Music Studies: The Basis of Music Theory

Music theory tells you why music works the way it does. It exposes the structure under your favourite tracks and explains why it does what it does.

Musicians use music theory to communicate with each other about their music so that they can speak the same language with the same words.

To master the basics of music theory, you do not need to have an academic or conservatory degree. You can easily master this yourself by applying the theory to your own practice.

Music theory can be roughly divided into three blocks:

  • Melody: this can be a vocal, but also a guitar solo, or a synth hook
  • Harmony: chords and chord progressions
  • Rhythm: that which makes you dance

The first two are closely intertwined and both have to do with scales:

Scales are fixed sequences of whole and half steps, say the building blocks of a melody. A scale determines the character of a song. You often use them intuitively without realising that they are a scale.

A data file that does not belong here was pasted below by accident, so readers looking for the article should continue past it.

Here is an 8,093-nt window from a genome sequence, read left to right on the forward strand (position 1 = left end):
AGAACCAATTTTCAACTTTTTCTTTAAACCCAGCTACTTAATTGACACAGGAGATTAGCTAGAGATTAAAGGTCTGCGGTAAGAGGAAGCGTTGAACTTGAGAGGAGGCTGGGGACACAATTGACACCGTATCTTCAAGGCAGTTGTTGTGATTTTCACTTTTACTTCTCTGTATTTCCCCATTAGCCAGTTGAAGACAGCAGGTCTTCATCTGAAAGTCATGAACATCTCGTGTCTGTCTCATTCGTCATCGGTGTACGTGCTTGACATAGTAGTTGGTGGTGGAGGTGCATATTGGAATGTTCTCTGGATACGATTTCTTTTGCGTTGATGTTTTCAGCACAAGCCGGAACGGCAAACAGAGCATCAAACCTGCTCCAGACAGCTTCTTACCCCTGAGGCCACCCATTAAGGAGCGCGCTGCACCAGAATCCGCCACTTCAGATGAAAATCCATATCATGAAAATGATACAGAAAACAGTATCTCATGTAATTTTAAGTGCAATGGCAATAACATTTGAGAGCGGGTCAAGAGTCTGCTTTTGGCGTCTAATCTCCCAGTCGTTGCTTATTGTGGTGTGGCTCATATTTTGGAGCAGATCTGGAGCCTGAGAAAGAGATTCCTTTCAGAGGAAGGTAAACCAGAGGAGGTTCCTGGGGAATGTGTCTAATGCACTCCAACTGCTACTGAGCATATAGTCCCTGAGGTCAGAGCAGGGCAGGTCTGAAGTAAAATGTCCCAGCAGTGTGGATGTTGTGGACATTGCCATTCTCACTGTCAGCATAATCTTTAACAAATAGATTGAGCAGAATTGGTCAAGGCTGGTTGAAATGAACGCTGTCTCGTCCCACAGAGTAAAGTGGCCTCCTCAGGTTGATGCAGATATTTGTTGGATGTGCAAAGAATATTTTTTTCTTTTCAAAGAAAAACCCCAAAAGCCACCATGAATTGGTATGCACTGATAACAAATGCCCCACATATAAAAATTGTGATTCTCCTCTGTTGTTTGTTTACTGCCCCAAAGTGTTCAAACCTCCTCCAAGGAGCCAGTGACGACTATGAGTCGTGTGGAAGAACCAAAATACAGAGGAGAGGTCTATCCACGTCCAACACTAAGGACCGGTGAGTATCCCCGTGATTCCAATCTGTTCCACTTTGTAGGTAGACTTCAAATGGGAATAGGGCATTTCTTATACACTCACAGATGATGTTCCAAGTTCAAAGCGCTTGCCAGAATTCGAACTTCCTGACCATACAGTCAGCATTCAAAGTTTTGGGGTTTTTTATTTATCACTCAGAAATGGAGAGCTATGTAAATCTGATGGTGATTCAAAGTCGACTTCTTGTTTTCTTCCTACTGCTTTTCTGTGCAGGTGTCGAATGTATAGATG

The two most well known scales are the major and minor scales, but there are many others each with their own characteristics.

If you play two notes from a scale at the same time, you will essentially already have a chord. The scale determines the chords you use. Each scale has its own collection of chords.

Rhythm determines the pulse of a track. Without rhythm it is impossible to write a good melody. Like your DAW, music is often broken down into bars. The length of your size is determined by the time signature. This doesn’t say anything about tempo, your BPM does that. It does say something about how the rhythm is divided in your measure. Four-four time (or 4/4) is the most commonly used time signature. But did you know that there is also plenty of music in other time signatures? Even in pop music that happens.

Music theory explains how music is built, but it is never going to create anything new. Music theory determines the rules that you, the artist, can deviate from.

To read more about Music Studies and how to improve the process of developing, creating and refining recorded music visit our knowledge base page about Music Studies Education.